2013 Res Philosophica Essay Prize

Kierkegaard and Rationality

Guest Editor: Antony Aumann

Prize Winner: Eleanor Helms
“The Objectivity of Faith: Kierkegaard’s Critique of Fideism” (click ‘show document’ for the free download)
Abstract (Show/Hide)
Perhaps Kierkegaard’s most notorious claim – though pseudonymous – is that truth is subjectivity. This claim is commonly elaborated to mean that faith is a “how” (an attitude or practice of believing) and not a “what” (a certain objective content). I show through a discussion of examples taken from throughout Kierkegaard’s writings that Kierkegaard accepts a basic insight of Kant’s philosophy: each experience implicitly includes an underlying unity – the object – that does not itself appear. Both Kant and Kierkegaard emphasize the importance of a “continuity of impressions,” which gives experience its unified structure beyond changing superficial appearances. I show that Kierkegaardian faith requires an object in just this Kantian sense: the object of faith (the Incarnation) does not directly appear but is implicitly present in all experience. For Kant, this type of object is not “beyond” experience but is posited by reason as the unity of experience as a whole. In this respect at least, Kierkegaard’s account of faith shows similarities not just with Kant’s practical philosophy (as suggested by C. Stephen Evans) but with his metaphysics as well.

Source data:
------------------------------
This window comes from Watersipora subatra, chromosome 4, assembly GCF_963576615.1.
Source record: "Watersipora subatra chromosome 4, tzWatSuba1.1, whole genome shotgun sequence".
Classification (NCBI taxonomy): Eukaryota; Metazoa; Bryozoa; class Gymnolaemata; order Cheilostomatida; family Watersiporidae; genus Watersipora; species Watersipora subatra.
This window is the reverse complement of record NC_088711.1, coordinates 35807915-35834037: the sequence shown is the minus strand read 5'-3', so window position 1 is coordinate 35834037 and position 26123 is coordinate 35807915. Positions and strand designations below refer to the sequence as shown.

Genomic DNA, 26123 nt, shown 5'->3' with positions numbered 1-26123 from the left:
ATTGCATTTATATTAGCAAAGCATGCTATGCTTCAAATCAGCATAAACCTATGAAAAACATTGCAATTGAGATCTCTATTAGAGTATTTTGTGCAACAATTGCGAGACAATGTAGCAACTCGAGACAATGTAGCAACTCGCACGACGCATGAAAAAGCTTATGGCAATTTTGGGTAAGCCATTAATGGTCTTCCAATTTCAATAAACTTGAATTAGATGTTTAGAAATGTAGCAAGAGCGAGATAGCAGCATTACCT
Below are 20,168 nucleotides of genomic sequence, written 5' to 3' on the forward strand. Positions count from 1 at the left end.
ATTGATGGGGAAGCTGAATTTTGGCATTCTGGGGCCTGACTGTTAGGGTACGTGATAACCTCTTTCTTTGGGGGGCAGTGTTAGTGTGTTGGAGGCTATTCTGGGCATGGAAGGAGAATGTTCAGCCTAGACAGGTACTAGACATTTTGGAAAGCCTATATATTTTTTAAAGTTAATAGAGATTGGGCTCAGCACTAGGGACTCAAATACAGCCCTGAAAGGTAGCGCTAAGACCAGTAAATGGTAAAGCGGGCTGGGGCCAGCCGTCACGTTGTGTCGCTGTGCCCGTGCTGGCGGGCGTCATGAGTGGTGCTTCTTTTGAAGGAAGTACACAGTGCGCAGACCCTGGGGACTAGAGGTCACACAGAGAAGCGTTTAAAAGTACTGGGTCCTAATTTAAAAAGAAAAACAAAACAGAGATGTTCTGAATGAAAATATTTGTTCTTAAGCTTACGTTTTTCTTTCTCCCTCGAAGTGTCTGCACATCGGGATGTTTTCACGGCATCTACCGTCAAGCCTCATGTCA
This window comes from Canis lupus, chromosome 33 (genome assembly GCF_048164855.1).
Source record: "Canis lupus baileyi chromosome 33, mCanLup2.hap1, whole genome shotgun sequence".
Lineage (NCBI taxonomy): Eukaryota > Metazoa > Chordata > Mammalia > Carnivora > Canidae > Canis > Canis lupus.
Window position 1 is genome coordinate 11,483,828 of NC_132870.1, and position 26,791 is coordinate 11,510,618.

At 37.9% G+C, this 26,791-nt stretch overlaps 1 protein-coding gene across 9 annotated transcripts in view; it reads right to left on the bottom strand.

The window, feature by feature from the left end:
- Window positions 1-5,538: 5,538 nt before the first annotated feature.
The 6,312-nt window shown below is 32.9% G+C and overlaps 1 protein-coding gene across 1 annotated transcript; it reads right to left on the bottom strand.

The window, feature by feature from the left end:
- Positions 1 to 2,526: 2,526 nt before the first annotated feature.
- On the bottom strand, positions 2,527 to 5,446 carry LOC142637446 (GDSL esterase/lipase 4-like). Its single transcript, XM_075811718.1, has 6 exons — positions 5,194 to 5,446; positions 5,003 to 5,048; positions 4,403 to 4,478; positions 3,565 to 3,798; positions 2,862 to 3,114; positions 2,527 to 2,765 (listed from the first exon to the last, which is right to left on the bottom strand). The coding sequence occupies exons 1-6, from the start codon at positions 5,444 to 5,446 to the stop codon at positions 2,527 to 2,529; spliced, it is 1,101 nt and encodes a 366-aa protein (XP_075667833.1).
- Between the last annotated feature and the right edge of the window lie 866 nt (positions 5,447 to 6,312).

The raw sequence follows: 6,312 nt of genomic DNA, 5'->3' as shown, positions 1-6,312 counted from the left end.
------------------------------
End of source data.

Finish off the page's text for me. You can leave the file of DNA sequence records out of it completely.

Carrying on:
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Author Biography: Eleanor Helms received her PhD from Fordham University in 2011 and is Assistant Professor of Philosophy at California Polytechnic State University, San Luis Obispo. Her research interests include 19th and 20th century Continental philosophy, aesthetics, and environmental philosophy. Her work draws primarily on resources in phenomenology and existentialism, with articles published in The International Kierkegaard Commentary and Environmental Philosophy, as well as a chapter on Kierkegaard and Kafka in Kafka’s Creatures: Animals, Hybrids, and Other Fantastic Beings (ed. Marc Lucht and Donna Yarri, Lexington Books, 2010). Her current research examines the role of belief, perception, and imagination in literary fiction.
Runner Up: Anna Strelis
“The Intimacy between Reason and Emotion: Kierkegaard’s ‘Simultaneity of Factors’”
Abstract (Show/Hide)
This paper elucidates Kierkegaard’s notion of the “simultaneity of factors” in order to reveal the intimate connection between reason and emotion. I begin with the romantic vision of aesthetic education as embodied in Friedrich Schiller, which Kierkegaard himself inherited, though in a critical and nuanced manner. Next, I explore Kierkegaard’s pointed critique of the romantics, namely through his conviction that they had misrepresented the role of imagination to the detriment of harmony in the individual. Finally, I present Kierkegaard’s positive view of the simultaneity of factors, emphasizing his improvement on the romantics through the central category of “inwardness.” Throughout, I underline that Kierkegaard gave higher status neither to emotion nor reason, taking them as complimentary aspects of human existence and thereby inviting their reunion in the history of philosophy.